The middle of February brings with it the usual flurry of students pressured to complete midterm assignments and study for exams. Added to seemingly overwhelming academic concerns, however, is the struggle to micromanage a quickly-depleting stockpile of food points. Of course, some upperclassmen on campus boast surpluses of food points, conducive to sharing with others, but for many students, especially those on financial aid, food insecurity may start to feel like a reality in the middle of the semester. With the lack of alternative eating options and increases in dining costs, many students may find themselves compromising on regular meals to avoid running out of food points.
While West Union is undoubtedly beautiful, students complain the high prices of the food served by vendors are frustrating and unaffordable. Though the Loop or Cafe Edens may have comparable prices, West Union most notably replaced the Penn Pavilion eatery that students found to be most affordable. Moreover, despite these significant changes to on-campus dining options, Duke’s need-based financial aid policies on meal plans have not been reevaluated. According to Duke’s financial aid website, “Unlike housing, your aid is based on the cost of a standard dining plan and will not be adjusted based on the plan you choose.” In this way, Duke has left students who rely on financial aid in precarious positions in which they may make daily tradeoffs between running out of food points and supplementing their diets with unhealthy cheap or free options. For nearly half of the student body, West Union may have caused standard meal plans to become unsustainable yet unavoidable.
The director of dining services noted that prices in West Union are intended to be similar to those in the surrounding Durham area, but upcharges across campus at the Lobby Shop or Bella Union highlight the inconsistencies in Duke’s pricing. Perhaps the vendors have increased pricing to compensate for the close to 17.2 percent cut Duke takes of each vendor’s on campus profits.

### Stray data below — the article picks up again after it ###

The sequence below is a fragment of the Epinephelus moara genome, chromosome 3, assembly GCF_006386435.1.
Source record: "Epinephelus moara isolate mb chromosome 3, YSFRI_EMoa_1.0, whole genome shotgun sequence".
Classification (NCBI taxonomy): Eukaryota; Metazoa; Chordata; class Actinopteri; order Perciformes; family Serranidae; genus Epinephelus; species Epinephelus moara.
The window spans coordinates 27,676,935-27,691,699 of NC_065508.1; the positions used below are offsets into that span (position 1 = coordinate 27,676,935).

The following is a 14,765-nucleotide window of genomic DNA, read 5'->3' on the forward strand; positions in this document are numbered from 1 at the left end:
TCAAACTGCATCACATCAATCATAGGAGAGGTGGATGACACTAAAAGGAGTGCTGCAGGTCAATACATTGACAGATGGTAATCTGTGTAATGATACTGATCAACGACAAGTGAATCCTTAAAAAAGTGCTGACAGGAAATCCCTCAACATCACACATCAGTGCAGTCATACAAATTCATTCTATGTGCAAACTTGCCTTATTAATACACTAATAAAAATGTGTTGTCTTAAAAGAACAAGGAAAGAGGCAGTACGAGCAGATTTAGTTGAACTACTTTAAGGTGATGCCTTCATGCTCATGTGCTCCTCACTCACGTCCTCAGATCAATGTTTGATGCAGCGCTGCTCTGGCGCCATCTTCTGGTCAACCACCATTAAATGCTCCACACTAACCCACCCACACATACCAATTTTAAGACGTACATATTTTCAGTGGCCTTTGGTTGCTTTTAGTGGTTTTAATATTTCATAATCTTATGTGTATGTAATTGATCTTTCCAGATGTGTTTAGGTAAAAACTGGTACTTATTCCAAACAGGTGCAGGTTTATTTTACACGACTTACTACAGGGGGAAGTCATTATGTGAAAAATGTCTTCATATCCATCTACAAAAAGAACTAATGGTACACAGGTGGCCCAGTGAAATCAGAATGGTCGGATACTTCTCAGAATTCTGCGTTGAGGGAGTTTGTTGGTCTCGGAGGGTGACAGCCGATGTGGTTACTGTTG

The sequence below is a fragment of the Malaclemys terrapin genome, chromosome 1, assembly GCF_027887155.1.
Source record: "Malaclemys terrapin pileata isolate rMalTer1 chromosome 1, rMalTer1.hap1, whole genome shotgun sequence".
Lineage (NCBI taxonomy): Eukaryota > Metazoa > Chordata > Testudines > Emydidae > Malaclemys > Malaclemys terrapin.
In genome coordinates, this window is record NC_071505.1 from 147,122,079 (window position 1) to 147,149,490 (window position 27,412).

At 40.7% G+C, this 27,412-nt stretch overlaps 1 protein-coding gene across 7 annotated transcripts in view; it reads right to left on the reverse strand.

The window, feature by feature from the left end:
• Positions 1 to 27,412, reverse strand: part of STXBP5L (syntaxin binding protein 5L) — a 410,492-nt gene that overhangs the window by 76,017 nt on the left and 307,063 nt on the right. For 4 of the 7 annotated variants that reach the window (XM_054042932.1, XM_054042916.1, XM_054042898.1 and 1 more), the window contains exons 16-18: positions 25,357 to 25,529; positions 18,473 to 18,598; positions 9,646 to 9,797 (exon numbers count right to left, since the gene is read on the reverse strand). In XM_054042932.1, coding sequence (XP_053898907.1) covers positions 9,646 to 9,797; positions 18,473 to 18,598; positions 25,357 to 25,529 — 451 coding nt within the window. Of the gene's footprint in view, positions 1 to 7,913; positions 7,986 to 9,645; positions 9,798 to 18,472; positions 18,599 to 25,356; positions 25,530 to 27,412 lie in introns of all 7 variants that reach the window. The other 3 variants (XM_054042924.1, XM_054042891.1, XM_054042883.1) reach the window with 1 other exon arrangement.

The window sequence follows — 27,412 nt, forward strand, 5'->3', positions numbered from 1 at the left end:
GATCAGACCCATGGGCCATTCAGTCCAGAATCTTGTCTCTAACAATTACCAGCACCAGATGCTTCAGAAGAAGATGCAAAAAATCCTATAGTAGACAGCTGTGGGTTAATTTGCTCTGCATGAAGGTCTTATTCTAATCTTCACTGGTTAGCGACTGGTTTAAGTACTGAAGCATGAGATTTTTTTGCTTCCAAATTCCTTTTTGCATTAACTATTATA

Dining services maintains that these cost increases fund Duke’s commitment to provide employees with living wages, a topic of controversy last year. But by explaining away high prices with explanations of free markets and living wage, Duke has effectively passed off the burden of these price hikes onto its students. If no improvements are made to the financial aid policy on meal plans, the University imposes a zero-sum game in which students cannot simultaneously uphold their own best interests and the interests of workers. If the price hikes come as a result of Duke’s provision of living wage, we feel Duke should shoulder at least an equal burden to that of its students in upholding such a commitment.
In the meantime, the administration needs to work to improve our financial aid policy so that it mirrors that of our housing policy. Students should be allowed to pick the meal plan they feel best matches their dietary needs regardless of their financial status, and the University should work to make that desired plan affordable. If financial aid improvements are not possibly, Duke needs to contemplate the negotiation of stricter contracts with West Union vendors with the possible implementation of price ceilings. We should not settle for any form of food insecurity on campus, especially when paying extravagant prices for meal plans we have no option but to purchase.
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